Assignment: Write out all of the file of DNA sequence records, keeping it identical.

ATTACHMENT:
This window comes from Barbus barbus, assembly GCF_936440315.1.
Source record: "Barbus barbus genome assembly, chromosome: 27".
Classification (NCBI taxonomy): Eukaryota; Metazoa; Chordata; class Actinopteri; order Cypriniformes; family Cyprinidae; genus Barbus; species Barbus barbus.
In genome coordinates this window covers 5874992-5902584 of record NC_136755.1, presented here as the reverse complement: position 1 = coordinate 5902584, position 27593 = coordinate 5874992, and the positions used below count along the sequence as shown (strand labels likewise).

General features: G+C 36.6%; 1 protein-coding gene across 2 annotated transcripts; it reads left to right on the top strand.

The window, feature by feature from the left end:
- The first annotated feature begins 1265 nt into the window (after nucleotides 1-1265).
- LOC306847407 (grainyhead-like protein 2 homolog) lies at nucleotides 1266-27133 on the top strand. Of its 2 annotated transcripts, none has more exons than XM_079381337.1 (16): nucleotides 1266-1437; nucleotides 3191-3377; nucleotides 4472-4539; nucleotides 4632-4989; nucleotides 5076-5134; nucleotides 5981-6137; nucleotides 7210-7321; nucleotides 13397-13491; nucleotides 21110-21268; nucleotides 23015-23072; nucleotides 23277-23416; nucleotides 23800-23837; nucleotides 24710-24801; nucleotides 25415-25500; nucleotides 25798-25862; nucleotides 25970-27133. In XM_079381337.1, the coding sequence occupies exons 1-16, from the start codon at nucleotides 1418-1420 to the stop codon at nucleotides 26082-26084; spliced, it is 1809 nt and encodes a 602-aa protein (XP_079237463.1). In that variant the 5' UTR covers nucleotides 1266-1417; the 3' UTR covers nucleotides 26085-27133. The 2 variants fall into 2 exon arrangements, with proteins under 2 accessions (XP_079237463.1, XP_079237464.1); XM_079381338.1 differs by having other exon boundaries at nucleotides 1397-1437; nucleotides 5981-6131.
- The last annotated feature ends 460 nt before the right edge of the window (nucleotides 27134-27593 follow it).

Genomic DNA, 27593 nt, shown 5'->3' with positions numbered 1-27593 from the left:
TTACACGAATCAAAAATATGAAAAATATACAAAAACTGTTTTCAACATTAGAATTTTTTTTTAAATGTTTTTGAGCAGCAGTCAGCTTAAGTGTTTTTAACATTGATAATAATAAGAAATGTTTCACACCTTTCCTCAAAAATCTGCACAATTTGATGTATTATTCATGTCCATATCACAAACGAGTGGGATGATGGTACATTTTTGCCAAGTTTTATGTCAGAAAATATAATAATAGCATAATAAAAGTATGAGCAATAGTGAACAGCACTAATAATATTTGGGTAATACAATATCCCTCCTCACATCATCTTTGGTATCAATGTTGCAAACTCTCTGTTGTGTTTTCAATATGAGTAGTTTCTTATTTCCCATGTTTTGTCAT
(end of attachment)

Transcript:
This window comes from Barbus barbus, assembly GCF_936440315.1.
Source record: "Barbus barbus genome assembly, chromosome: 27".
Classification (NCBI taxonomy): Eukaryota; Metazoa; Chordata; class Actinopteri; order Cypriniformes; family Cyprinidae; genus Barbus; species Barbus barbus.
In genome coordinates this window covers 5874992-5902584 of record NC_136755.1, presented here as the reverse complement: position 1 = coordinate 5902584, position 27593 = coordinate 5874992, and the positions used below count along the sequence as shown (strand labels likewise).

General features: G+C 36.6%; 1 protein-coding gene across 2 annotated transcripts; it reads left to right on the top strand.

The window, feature by feature from the left end:
- The first annotated feature begins 1265 nt into the window (after nucleotides 1-1265).
- LOC306847407 (grainyhead-like protein 2 homolog) lies at nucleotides 1266-27133 on the top strand. Of its 2 annotated transcripts, none has more exons than XM_079381337.1 (16): nucleotides 1266-1437; nucleotides 3191-3377; nucleotides 4472-4539; nucleotides 4632-4989; nucleotides 5076-5134; nucleotides 5981-6137; nucleotides 7210-7321; nucleotides 13397-13491; nucleotides 21110-21268; nucleotides 23015-23072; nucleotides 23277-23416; nucleotides 23800-23837; nucleotides 24710-24801; nucleotides 25415-25500; nucleotides 25798-25862; nucleotides 25970-27133. In XM_079381337.1, the coding sequence occupies exons 1-16, from the start codon at nucleotides 1418-1420 to the stop codon at nucleotides 26082-26084; spliced, it is 1809 nt and encodes a 602-aa protein (XP_079237463.1). In that variant the 5' UTR covers nucleotides 1266-1417; the 3' UTR covers nucleotides 26085-27133. The 2 variants fall into 2 exon arrangements, with proteins under 2 accessions (XP_079237463.1, XP_079237464.1); XM_079381338.1 differs by having other exon boundaries at nucleotides 1397-1437; nucleotides 5981-6131.
- The last annotated feature ends 460 nt before the right edge of the window (nucleotides 27134-27593 follow it).

Genomic DNA, 27593 nt, shown 5'->3' with positions numbered 1-27593 from the left:
TTACACGAATCAAAAATATGAAAAATATACAAAAACTGTTTTCAACATTAGAATTTTTTTTTAAATGTTTTTGAGCAGCAGTCAGCTTAAGTGTTTTTAACATTGATAATAATAAGAAATGTTTCACACCTTTCCTCAAAAATCTGCACAATTTGATGTATTATTCATGTCCATATCACAAACGAGTGGGATGATGGTACATTTTTGCCAAGTTTTATGTCAGAAAATATAATAATAGCATAATAAAAGTATGAGCAATAGTGAACAGCACTAATAATATTTGGGTAATACAATATCCCTCCTCACATCATCTTTGGTATCAATGTTGCAAACTCTCTGTTGTGTTTTCAATATGAGTAGTTTCTTATTTCCCATGTTTTGTCAT